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18 Jun 2019 5:29
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  •   Home > News > International

    Chinese television suddenly switches scheduling to anti-American films amid US-China trade war

    As the US's trade war with China escalates, Beijing decides to air a number of anti-American films across Chinese television in a suspected battle for hearts and minds.

    In recent days, China's CCTV6 — the film channel of state broadcaster China Central Television (CCTV) — has unexpectedly switched scheduling plans to treat viewers to a number of post-war film classics in prime-time.

    Heroic Sons and Daughters (1964), Battle on Shangganling Mountain (1954), and Surprise Attack (1960) — films all set during the Korean War, otherwise known in China as the War to Resist American Aggression and Aid Korea — have been shown at 8:15pm over the last three nights, in a change to normal programming.

    Another war classic, Guards on the Railway Line (1960) was due to screen on Monday evening.

    While it may appear that the CCTV's film buffs have had a sudden urge to re-acquaint viewers with post-war Chinese cinema, experts have pointed out the more obvious connection for the sudden change: all of the films have overtly anti-American plots amid a prolonged trade war with the United States.

    For over a year, US President Donald Trump has spoken publicly of increasing tariffs on Chinese imports into the US, with Beijing responding by doing the same to American imports.

    The trade war reached another tipping point last week as global stock markets tumbled after China retaliated against a fresh set of tariffs.

    Reading between the lines, CCTV6's efforts may be seen as a less-than-subtle attempt to galvanise nationalist fervour across the country, and the efforts appear to be coordinated.

    Hu Xijin, editor of state-owned tabloid the Global Times recently tweeted that the Battle on Shangganling Mountain should teach the Chinese that "there's no equal negotiation without fighting" while CCTV6 said that it is "using artworks like films to echo with the current era" via its Weibo account.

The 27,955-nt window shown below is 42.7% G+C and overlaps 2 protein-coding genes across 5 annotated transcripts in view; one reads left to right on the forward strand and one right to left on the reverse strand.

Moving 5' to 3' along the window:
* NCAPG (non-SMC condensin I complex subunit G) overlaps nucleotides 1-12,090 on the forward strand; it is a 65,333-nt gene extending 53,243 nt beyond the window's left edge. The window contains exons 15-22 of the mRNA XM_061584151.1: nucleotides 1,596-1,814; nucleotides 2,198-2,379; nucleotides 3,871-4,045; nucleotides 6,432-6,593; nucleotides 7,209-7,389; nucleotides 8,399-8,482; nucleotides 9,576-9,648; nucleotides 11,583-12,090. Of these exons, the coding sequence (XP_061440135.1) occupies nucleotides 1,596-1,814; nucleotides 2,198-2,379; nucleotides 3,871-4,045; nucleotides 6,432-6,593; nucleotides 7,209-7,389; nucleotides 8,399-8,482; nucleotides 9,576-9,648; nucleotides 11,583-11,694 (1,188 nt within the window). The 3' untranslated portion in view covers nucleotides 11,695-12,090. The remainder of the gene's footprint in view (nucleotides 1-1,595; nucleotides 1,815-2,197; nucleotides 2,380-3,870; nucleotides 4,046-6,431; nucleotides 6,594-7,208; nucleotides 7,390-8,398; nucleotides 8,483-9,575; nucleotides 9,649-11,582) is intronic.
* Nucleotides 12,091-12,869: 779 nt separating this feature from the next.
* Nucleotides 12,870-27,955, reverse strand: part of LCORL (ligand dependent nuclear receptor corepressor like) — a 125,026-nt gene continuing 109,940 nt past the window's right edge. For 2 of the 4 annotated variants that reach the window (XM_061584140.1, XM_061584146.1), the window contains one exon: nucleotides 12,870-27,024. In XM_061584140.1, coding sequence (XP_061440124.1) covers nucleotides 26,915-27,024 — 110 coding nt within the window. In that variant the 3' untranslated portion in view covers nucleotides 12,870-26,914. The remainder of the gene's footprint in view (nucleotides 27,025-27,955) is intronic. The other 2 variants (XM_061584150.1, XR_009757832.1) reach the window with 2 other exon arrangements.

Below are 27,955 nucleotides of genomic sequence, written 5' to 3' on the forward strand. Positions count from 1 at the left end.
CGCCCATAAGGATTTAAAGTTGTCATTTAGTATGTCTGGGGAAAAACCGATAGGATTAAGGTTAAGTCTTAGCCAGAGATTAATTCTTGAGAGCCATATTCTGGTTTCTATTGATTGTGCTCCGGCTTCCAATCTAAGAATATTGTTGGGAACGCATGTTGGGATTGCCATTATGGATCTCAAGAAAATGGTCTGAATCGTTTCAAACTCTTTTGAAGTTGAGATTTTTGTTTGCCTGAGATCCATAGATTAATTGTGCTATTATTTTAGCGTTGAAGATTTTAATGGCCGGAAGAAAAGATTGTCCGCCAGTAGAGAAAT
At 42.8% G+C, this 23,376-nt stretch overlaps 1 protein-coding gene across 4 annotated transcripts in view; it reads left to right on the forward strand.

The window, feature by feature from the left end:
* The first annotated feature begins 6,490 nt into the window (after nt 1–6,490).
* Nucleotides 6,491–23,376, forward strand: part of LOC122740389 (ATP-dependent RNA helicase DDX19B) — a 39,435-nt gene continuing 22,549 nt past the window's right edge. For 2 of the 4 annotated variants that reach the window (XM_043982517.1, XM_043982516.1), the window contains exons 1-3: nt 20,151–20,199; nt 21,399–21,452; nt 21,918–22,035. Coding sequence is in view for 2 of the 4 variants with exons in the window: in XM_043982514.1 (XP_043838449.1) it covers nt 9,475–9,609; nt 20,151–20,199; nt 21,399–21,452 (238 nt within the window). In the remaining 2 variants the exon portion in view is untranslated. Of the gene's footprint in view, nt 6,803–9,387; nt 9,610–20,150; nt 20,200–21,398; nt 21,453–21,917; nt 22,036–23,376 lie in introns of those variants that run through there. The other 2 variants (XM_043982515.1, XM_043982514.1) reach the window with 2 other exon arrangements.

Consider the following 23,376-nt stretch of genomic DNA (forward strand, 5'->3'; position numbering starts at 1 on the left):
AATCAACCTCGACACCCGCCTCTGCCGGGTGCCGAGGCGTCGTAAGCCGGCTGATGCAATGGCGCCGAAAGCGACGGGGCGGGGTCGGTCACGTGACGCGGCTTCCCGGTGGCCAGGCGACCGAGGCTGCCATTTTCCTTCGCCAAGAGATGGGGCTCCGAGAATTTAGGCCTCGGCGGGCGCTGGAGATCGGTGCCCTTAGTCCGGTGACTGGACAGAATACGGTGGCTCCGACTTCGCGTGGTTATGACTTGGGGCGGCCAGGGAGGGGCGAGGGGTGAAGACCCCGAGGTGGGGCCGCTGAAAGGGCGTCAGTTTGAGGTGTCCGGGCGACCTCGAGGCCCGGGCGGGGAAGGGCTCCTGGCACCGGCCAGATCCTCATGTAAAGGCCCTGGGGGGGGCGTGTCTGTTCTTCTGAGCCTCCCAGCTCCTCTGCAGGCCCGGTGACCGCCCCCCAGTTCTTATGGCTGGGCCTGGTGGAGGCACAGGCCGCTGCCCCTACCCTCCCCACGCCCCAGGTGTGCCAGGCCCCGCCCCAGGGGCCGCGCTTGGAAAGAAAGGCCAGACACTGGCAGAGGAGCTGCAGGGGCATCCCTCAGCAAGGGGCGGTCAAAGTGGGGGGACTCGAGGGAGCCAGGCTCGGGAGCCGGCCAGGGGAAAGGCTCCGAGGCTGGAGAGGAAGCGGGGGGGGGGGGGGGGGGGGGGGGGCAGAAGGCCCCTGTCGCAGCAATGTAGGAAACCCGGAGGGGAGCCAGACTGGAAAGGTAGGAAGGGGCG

The Battle on Shangganling Mountain presents a fictionalised account of the Battle of Triangle Hill (or Shangganling in Chinese), charting Chinese soldiers' valour and resistance in the face of adversity when battling American forces.

    'Wanna talk? Let's talk. Wanna fight? Let's do it.'

    "Trade war reminds Chinese of Korean War", read another headline on the Global Times, with an anonymous expert quoted in the article speaking of Chinese resilience in the face of a belligerent US.

    This was followed a Weibo post by state-owned newspaper People's Daily that showed a picture of a Chinese national flag superimposed with the slogan:

    "Wanna talk? Let's talk. Wanna fight? Let's do it. Wanna bully us? Dream on!"

    With no guarantee the current spat between the US and China will ease in the near future, it might appear that Chinese cinephiles will be presented with war-related films for the time being, too — a situation that may not appear to be a bad thing for some:

    "We should broadcast all old movies about Korean Wars," one Weibo user wrote.

    However, offscreen, the "current era" CCTV6 has suggested it is reflecting has become an increasingly sour one when looking at relations between Beijing and Washington.

    On Friday in response to reports that new trade talks between Chinese President Xi Jinping and Mr Trump were off the table, a spokesperson for China's Ministry for Foreign Affairs told reporters that "in principle, China stands for dialogue and consultation when dealing with differences in international affairs".

    "Judging from what the US did in previous talks, there are two things we have to make clear. First, we need to follow the principle of mutual respect, equality and mutual benefit. Second, words must be matched with deeds."

    © 2019 ABC Australian Broadcasting Corporation. All rights reserved

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